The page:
UK Govt support for EU nature laws welcomed by Friends of the Earth

16th December 2015
news
release

Today’s declaration by Environment Minster Rory Stewart that the UK Government doesn’t support a renegotiation of crucial EU nature laws, has been welcomed by Friends of the Earth.

Speaking in an important debate about the future of nature protection in Brussels today, Mr Stewart told the EU Environment Council that the UK does not want to renegotiate European nature directives.  The EU laws protect important sites for nature and iconic species across the EU.

This is the first time that the UK’s position has been clearly set out in support of the directives.  The laws are currently under review by the European Commission prompting concerns that they will be weakened.

A final decision on whether EU nature directives will be changed will be made in 2016.  But there was strong agreement in today’s Environment Council that the focus should be on better implementation of the laws and a majority of Member States did not support opening them up to renegotiation.

Welcoming today’s news, Friends of the Earth CEO Craig Bennett said:

“It’s great news that UK Environment Minister Rory Stewart has backed crucial European laws that protect our most precious nature sites and iconic species.

“Over half a million people throughout Europe have called for these laws to be maintained and better enforced.

“Protecting nature is fundamental to our wellbeing and that of future generations – weakening laws that protect nature could have a devastating impact.

“But nature is in trouble in the UK and across Europe. We need a firm commitment to enforce these laws and tackle the many threats to our natural world including, intensive farming and climate change.”

ENDS

Notes to editors:

1. More than half a million EU citizens, including over 100,000 from the UK, responded to a consultation by the EC earlier this year asking for the laws to be maintained and better enforced.

2. Rory Stewart was speaking at an Environment Council meeting in Brussels in a debate about the mid-term review of the EU Biodiversity Strategy – Biodiversity 2020. The first target of the Biodiversity 2020 strategy is full implementation of the Birds and Habitats Directives – known as the nature directives.  The EU’s mid-term report on the strategy released in October concluded that there has been “no significant overall progress” in halting biodiversity loss – a target the EU and its member states have set for 2020. The report warned that unless implementation and enforcement efforts become considerably bolder and more ambitious, there will be significant implications for the capacity of biodiversity to meet human needs in the future.  The Environment Council today agreed on the importance of better implementation and enforcement of the nature directives.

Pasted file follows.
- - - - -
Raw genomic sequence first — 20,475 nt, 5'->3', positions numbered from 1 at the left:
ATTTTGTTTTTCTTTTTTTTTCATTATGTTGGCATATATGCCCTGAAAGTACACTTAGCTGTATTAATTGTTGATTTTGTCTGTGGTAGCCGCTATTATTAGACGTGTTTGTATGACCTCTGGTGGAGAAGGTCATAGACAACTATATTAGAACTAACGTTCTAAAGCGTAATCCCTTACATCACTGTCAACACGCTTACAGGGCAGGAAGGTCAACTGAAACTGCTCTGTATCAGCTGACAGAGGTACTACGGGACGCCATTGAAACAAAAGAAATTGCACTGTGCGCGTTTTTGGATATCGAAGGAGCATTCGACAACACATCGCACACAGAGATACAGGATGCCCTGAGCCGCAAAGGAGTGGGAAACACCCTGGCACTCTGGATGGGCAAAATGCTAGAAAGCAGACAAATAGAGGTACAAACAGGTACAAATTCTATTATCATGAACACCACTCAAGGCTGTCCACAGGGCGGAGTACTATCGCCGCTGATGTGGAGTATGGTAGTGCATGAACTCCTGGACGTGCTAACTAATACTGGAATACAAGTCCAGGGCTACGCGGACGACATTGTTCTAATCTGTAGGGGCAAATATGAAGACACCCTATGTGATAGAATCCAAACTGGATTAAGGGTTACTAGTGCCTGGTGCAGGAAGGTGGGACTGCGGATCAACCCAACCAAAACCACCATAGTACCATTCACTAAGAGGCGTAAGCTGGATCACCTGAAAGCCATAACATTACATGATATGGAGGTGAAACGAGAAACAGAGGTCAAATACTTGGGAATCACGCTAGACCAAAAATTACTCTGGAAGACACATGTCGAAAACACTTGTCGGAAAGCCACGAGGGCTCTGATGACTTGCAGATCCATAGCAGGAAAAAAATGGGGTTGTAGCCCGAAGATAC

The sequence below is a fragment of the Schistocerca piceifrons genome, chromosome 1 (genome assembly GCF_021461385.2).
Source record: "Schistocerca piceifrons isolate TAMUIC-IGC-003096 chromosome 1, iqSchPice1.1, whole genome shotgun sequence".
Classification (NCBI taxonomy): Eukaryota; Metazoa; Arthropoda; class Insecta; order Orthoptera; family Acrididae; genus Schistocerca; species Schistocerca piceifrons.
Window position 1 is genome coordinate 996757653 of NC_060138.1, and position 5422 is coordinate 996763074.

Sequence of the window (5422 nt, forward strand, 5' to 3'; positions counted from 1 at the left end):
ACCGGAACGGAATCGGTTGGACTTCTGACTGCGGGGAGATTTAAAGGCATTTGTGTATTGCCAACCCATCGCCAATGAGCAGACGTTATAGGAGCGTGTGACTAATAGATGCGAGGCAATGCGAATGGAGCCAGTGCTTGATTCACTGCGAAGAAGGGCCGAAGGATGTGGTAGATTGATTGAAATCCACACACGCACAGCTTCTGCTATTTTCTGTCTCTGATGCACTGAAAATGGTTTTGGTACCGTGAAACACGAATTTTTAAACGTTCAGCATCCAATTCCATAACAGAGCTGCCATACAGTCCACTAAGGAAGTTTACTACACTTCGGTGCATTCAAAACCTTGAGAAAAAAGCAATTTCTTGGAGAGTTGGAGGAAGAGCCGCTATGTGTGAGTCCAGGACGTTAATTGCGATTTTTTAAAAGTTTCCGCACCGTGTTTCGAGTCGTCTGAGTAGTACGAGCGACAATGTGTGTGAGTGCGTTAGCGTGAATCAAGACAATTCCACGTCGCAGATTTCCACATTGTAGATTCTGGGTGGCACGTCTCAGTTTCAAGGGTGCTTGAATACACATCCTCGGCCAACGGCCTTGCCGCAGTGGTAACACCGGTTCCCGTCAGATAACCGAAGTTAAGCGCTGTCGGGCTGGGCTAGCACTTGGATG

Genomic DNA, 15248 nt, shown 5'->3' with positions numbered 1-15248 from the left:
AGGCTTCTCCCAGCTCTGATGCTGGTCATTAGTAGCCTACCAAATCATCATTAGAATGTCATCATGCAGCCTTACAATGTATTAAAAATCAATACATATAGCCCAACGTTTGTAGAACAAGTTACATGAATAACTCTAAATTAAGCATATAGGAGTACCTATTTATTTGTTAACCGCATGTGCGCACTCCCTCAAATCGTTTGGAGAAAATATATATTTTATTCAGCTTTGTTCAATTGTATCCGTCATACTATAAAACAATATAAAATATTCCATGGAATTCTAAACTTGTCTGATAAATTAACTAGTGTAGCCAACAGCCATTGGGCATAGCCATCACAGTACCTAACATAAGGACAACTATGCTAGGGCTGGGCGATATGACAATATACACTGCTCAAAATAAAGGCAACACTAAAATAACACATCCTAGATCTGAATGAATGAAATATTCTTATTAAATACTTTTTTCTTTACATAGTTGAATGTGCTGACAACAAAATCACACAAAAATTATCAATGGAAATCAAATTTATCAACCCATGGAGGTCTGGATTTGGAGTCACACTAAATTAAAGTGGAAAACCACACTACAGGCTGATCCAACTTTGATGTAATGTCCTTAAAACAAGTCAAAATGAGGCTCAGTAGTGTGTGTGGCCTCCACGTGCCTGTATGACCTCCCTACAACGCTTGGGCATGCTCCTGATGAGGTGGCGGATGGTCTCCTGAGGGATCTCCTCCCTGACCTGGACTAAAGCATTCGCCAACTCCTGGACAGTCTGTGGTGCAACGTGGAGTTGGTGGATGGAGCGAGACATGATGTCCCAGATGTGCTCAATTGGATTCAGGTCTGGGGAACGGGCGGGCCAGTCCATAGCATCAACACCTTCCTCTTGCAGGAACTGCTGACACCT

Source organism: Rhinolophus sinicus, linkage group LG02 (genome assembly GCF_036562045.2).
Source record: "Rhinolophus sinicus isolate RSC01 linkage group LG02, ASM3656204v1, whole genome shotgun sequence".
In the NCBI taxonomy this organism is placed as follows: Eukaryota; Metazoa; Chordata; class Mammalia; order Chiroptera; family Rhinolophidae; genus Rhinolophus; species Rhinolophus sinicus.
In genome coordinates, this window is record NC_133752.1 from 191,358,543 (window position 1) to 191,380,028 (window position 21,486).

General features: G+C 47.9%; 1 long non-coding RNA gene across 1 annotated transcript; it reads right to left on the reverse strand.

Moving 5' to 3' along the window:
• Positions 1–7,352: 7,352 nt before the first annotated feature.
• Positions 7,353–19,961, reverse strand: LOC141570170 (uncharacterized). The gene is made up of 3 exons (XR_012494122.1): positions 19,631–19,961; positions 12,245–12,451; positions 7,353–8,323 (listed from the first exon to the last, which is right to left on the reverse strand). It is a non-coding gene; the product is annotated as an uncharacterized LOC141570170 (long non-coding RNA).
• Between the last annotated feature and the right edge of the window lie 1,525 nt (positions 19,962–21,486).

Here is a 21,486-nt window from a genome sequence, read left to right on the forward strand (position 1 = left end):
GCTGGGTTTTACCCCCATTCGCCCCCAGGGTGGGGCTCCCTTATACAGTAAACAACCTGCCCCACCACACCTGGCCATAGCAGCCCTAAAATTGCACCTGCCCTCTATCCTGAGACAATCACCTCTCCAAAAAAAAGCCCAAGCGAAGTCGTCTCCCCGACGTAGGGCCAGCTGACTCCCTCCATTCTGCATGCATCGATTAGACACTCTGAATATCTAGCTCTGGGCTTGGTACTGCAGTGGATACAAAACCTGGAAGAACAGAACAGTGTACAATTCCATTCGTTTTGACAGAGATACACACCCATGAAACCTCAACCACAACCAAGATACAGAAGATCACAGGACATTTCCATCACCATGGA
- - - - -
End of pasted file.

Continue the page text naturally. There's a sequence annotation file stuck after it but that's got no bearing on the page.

3. The nature directives offer legal protection to nature sites by, for example, steering development to alternative locations. This network of protected sites, known as Natura 2000, is described by the European Commission as the “centrepiece of EU nature and biodiversity policy. “The aim of the network is to ensure the long-term survival of Europe’s most valuable and threatened species and habitats.

Some of the UK’s best loved sites are protected in this way, including Cannock Chase, Flamborough Head, Dartmoor and Snowdonia. Across Europe many of the special places protected by these laws are famous throughout the world – including the wetlands of the Doñana National Park in Spain which is home to flamingos and imperial eagles. These laws also help safeguard a specific list of more than 1,400 rare or threatened species in Europe by restricting harmful activities such as hunting and insensitive development. The European rules have been instrumental in the recovery of some iconic species, such as the bittern.

 

For press information please contact the Friends of the Earth media team on 020 7566 1649.

Published by Friends of the Earth Trust